Saturday | May 31, 2003
"Pit bulls on a chain"
But instead of going home, the 3,000 men and women of the 3rd Infantry Division's 2nd Brigade have been told they will be heading instead to the volatile city of Fallujah.
The city, 50 miles west of Baghdad, has become a flashpoint for defiant Iraqis and earlier this week two U.S. soldiers were killed and nine wounded at a checkpoint ambush.
"I've had to look at my guys in the face and tell them we are not going home, that we are going somewhere else, that I don't know when we are going home. Hell, one of my guys broke down and cried when I told him this," said Sgt. Kenneth Molina, 36, of Williamsburg, Brooklyn
"They've been through a lot. ... They are solid. They will be professional. And because they are young, they will be resilient. But what they really need right now is a Club Med," said Sgt. Michelle Fournier, a mental health specialist of the 113th Combat Stress Control Unit.
"They told us to lock and load your weapons. Lube your 25s [a Bradley Fighting Vehicle's cannon]. And get ready to clean house. ... This ain't going to be a peacekeeping mission. Not for us," Molina said.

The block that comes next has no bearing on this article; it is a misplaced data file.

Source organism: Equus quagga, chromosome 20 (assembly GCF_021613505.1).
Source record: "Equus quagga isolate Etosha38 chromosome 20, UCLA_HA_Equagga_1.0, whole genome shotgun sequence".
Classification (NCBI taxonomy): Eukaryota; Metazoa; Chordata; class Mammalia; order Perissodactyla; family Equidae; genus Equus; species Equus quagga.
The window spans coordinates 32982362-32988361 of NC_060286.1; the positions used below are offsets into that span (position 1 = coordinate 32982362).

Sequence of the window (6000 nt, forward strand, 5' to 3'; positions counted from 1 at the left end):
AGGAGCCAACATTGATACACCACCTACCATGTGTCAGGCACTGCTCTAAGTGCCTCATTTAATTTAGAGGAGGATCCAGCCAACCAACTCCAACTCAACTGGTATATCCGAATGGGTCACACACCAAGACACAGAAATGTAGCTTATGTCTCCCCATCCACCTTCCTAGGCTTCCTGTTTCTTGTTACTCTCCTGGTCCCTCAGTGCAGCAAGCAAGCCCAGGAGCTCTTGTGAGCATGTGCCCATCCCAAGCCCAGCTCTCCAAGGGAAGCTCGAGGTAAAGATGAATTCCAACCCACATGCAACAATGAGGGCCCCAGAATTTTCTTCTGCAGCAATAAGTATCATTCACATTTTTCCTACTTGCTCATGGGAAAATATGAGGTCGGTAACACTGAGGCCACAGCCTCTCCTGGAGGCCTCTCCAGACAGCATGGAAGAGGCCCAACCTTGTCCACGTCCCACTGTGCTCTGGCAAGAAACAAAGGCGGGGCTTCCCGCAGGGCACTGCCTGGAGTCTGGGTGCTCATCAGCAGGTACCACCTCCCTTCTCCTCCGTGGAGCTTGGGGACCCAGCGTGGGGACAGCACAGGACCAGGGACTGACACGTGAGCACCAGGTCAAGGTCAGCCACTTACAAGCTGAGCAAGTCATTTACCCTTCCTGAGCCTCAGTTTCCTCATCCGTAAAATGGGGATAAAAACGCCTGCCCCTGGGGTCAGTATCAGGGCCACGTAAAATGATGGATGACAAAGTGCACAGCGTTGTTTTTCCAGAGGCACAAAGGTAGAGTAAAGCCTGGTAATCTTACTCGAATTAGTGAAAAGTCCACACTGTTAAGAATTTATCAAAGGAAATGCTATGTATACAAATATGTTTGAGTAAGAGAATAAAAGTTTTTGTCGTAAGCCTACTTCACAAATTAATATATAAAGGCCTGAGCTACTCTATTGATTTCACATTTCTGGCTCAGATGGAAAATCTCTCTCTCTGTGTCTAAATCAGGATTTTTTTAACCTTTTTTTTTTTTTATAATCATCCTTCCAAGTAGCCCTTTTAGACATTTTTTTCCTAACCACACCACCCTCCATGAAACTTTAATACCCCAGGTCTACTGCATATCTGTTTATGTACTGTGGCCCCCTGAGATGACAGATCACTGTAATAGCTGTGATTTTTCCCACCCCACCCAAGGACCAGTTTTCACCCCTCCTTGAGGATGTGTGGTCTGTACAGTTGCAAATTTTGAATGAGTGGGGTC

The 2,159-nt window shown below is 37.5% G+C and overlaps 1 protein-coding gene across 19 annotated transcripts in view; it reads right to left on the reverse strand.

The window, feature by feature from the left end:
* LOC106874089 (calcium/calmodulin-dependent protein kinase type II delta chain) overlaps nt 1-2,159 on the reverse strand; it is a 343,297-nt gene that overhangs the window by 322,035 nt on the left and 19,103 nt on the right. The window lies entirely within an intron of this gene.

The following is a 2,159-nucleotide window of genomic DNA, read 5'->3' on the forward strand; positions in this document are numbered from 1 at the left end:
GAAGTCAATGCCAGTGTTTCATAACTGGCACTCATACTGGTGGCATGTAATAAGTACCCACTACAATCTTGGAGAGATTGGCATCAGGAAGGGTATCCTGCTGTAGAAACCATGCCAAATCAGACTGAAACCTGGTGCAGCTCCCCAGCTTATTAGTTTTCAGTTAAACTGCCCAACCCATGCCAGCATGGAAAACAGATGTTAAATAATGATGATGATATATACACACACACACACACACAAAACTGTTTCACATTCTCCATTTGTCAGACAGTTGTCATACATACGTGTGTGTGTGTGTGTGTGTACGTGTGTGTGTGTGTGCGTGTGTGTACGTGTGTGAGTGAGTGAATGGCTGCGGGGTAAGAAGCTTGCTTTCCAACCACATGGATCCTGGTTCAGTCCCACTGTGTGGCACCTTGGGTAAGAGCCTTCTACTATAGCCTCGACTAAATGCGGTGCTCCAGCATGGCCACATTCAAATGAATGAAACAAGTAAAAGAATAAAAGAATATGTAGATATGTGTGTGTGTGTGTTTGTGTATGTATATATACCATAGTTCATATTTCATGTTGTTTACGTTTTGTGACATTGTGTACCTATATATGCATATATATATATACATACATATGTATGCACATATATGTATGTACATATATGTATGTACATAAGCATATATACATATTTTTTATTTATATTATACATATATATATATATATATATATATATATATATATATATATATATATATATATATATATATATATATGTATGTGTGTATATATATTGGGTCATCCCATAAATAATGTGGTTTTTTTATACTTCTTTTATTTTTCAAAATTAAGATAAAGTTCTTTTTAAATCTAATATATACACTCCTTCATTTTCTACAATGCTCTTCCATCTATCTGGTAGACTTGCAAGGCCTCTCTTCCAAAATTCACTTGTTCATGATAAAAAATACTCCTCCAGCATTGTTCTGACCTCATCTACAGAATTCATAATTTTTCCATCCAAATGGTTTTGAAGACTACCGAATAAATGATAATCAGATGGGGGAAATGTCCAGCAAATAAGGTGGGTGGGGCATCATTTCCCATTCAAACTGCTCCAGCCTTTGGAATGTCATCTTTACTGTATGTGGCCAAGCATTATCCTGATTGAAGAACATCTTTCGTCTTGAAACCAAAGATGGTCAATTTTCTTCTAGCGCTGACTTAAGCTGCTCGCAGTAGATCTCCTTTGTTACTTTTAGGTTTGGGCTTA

"If they kill one of our guys, it's going to be tenfold. If you shoot one round, I'll shoot 1,000. You have to make an example," said Lt. Harry Heintz, 25, of Demorest, Ga.
Pounding his fist on the table where he and his men eat, Heintz added, "We're like a pit bull on a chain. You cut the chain and you're going to have problems."
Look, every day this unit is in theater, the risk of something really, really bad happening grows. There's a growing sense of being trapped here. They have no idea when they're going home and every day they spend there is a day in combat.
So you now have a unit which has been deployed for eight months and in combat for two. Keep in mind. most WW II divisions saw 30 days of combat. The 3ID is looking at 75 days with no relief in sight.
Does it make sense to have these same, very, very angry young men come in contact with the Iraqi people, who are growing to hate America and Americans with each passing day. Especially in Falluja, an area of open tension.
I feel for the poor lieutenant, but his rhetoric sounds like a US trooper in the Philippines circa 1900. You cannot police a country with cannon fire. You need good will and if you think your solutions will come from a barrel of a gun, you will be sadly disappointed.
So Shinseki had been vindicated, right?
Steve GilliardPosted May 31, 2003 07:32 AM | Comments (143)